A Different Gaza

The independent workers' committees have neither sexy weapons nor media-savvy PR people but they represents a more complex, complete and sincere way than the above mentioned highly visible images.

Every group of armed snot-noses gets more air time than the most courageous Palestinian-Gazan organization to arise in recent years: the independent workers' committees. Inflamed mobs waving a mortar in the air and chanting what the intelligence experts expect them to chant has become a synonym for Gaza. It will soon be joined by images of Gaza yuppies and graduates of American schools of management who together with representatives of private foreign and Israeli firms will present learned graphs explaining why this or that deal is good for Gaza. The independent workers' committees have neither sexy weapons nor media-savvy PR people to prove they represent Gaza and its residents in a more complex, complete and sincere way than the above mentioned highly visible images.

The workers' committees were established in December 2004 following protests by workers and the unemployed in 2002, when Israel Defense Forces attacks and the dramatic, hermetic sealing of the Gaza Strip caused economic and individual situations to deteriorate to previously unknown depths.

The committees argued that the workers and the unemployed were not feeling the distribution of the donations the world was showering on the Palestinian Authority. They complained that the process of referring people to public works jobs or the distribution of financial aid were tainted with preferential treatment. They suspected that some were getting rich at the expense of assistance to the unemployed. They complained that the traditional association of labor unions, which was close to the Palestinian Authority, was not taking care of their interests.

At first their complaints went no further than the usual suspicions that Palestinians voice about corruption in high places. Their requests seemed similar to thousands of others for some kind of assistance. Then, slowly but surely, the language changed. No more individual expectation of "assistance" and "charity" anchored in religious practice and so well suited to Arafat's method of patriarchal rule. Now it became "human rights anchored in law," and the "rule of law." And so the representatives of the committees in Khan Yunis, who met with its governor last week, were shocked to see that he had brought the city's notables along with him to the meeting - as if this was a family squabble and not a struggle in principle.

And so it was that local protests, which the establishment often attempted to obstruct and to portray as traitorous and anti-nationalist, morphed into organized committees with thousands of dues-paying members. In recent weeks they have been waging an impassioned struggle involving protest vigils, demonstrations, and attempts at negotiations with senior government officials, demanding the fair distribution of PA income.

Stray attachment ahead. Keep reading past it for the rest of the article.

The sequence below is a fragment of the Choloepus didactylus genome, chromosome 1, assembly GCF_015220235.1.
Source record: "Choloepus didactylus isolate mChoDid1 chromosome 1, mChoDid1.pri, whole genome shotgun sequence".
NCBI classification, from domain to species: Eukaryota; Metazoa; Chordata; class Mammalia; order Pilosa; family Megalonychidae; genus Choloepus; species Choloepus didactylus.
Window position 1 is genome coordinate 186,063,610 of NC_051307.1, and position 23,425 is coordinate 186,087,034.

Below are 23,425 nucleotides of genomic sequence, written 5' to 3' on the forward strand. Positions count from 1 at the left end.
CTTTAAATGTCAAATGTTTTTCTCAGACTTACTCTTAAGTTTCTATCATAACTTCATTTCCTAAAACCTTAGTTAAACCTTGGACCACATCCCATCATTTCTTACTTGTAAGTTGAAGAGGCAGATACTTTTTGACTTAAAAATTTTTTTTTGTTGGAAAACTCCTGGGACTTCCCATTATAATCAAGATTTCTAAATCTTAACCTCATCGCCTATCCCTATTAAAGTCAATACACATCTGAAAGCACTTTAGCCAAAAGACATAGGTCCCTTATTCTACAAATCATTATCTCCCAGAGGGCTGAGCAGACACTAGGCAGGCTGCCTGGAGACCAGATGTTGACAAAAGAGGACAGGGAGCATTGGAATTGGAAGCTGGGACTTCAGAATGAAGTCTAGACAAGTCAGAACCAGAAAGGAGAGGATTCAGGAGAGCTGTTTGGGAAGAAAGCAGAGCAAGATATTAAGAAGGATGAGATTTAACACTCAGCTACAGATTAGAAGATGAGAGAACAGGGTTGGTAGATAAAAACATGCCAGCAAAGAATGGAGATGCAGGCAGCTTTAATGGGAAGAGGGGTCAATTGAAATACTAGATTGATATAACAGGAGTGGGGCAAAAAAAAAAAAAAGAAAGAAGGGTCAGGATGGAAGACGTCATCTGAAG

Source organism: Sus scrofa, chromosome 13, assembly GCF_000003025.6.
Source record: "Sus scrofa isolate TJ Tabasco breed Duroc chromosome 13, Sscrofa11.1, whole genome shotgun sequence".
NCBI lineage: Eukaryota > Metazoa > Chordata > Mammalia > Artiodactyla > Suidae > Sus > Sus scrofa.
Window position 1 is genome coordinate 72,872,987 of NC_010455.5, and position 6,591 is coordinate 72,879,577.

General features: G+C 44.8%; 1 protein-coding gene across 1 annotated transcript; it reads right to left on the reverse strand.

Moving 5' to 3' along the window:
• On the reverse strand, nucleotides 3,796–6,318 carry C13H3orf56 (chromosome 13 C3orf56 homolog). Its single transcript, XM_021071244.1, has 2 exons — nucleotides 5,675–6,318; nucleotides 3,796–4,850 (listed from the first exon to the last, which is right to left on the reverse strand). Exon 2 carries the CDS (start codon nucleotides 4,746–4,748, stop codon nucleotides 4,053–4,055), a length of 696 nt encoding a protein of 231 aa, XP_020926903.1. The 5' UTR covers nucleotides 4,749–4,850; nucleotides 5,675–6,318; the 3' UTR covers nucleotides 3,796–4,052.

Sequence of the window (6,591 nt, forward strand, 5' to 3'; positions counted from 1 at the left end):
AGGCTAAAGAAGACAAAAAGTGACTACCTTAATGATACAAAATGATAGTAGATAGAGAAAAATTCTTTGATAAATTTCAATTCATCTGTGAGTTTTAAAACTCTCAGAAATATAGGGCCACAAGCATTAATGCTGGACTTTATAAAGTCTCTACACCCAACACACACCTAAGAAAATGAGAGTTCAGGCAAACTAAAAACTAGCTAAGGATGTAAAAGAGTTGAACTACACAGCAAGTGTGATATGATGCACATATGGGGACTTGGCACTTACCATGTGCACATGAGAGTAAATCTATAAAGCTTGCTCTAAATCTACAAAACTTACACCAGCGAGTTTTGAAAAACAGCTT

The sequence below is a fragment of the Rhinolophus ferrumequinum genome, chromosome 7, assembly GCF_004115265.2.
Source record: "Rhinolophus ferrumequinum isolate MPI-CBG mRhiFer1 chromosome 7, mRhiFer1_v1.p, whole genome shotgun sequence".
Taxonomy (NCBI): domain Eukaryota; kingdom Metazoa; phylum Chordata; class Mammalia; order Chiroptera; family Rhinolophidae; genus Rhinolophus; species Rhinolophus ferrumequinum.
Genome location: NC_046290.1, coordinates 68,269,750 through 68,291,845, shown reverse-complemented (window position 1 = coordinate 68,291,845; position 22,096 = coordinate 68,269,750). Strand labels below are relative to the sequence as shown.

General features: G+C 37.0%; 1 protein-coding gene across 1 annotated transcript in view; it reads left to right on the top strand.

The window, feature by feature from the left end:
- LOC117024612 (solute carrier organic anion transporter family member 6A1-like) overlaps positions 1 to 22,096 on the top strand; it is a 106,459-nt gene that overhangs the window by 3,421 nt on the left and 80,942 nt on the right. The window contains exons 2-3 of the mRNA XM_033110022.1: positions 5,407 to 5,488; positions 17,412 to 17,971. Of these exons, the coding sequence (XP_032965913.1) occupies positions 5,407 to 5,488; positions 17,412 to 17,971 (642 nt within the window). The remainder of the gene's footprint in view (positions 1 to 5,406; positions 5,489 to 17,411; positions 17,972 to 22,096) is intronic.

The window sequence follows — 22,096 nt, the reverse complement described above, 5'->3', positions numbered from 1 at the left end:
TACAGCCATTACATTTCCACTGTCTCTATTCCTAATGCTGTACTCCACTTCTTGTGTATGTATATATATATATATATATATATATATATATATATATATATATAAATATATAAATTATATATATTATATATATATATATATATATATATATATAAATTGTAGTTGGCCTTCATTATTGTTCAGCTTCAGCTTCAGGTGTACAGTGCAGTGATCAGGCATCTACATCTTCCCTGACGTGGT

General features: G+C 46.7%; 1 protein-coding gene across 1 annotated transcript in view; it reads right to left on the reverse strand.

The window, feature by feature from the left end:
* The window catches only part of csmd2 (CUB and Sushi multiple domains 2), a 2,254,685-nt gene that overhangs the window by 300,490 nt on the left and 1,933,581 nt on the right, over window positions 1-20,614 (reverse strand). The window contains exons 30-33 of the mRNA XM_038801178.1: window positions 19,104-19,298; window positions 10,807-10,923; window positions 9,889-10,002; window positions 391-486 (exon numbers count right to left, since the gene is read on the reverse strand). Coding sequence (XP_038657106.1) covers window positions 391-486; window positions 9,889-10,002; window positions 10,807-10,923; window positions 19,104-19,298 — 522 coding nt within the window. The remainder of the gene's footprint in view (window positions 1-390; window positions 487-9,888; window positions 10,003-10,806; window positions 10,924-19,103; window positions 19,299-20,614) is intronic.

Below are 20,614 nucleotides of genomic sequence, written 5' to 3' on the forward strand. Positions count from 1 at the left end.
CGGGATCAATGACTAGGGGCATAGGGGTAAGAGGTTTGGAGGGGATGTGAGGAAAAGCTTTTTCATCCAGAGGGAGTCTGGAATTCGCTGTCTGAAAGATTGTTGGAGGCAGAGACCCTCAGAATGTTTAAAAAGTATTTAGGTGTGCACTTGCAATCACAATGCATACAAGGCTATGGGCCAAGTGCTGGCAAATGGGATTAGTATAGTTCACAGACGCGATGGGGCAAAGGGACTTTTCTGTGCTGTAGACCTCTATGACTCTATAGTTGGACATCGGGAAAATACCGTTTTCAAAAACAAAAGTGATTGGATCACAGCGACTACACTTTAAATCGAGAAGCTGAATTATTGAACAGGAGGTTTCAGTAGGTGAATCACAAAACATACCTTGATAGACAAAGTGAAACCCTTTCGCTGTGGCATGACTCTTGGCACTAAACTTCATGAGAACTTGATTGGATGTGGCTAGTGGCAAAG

Beyond the self-perception of the Gazans as more daring and determined than the people of the West Bank, there are a few reasons why the Gazans are ahead of the West Bank in this realm. In the narrow and congested Gaza Strip, the socio-economic gaps are more visible and grating than in the West Bank, where contrasts of profligate wealth and grinding poverty are distributed over a relatively larger geographic area.

It is not for nothing that the demand to exempt families of workers from school registration fees is at the top of the committees' list. Without reference to the not-particularly-high level of teaching in the Palestinian public education system, education is perceived as an investment and a guarantee for the future of their children.

The inequality hurts much more when those harmed are your children, and not just you, and when those benefiting live across the street. Gaza's congestion also heightens the differences between the "clerks" and the "public employees" whose salaries, even if they are low, arrive regularly, and those who worked in the private sector in Israel and were left without a source of income.

In packed Gaza, it is easier for people with similar backgrounds and grievances but who live in different areas to meet, exchange views and make organized plans, in numbers that attract attention. On the other hand, Israeli closures in the West Bank cut off the various areas from each other.

Two main experiences that are common to the principal players strengthen the organization. One is that they are all workers who do not depend on the patriarchal-government system, as opposed to government clerks, and they therefore feel no personal obligation to the establishment. The other is that they worked in Israel. The lack of employment opportunities in the Strip and the lack of an agricultural hinterland like the one in the West Bank encouraged hundreds of thousands of people to seek work in Israel. The Palestinians were taken advantage of as a cheap labor force, but their salaries were still high compared to those in the Strip, especially because they worked endless overtime.

Until the 90s and the beginning of Israel's policy of closures, work in Israel created a sense of camaraderie among tens of thousands of Gazans who improved their economic situation without taking favors or charity from anyone. This pride was not crushed even after years of forced unemployment and savings that dwindled to nothing.

The activities of the committees, whatever the extent of their success in the near future, represent a real development in democratic and social thinking, which distances itself from the patriarchal patterns of Arafat's legacy on the one hand, and from the herd patterns of the armed militias on the other.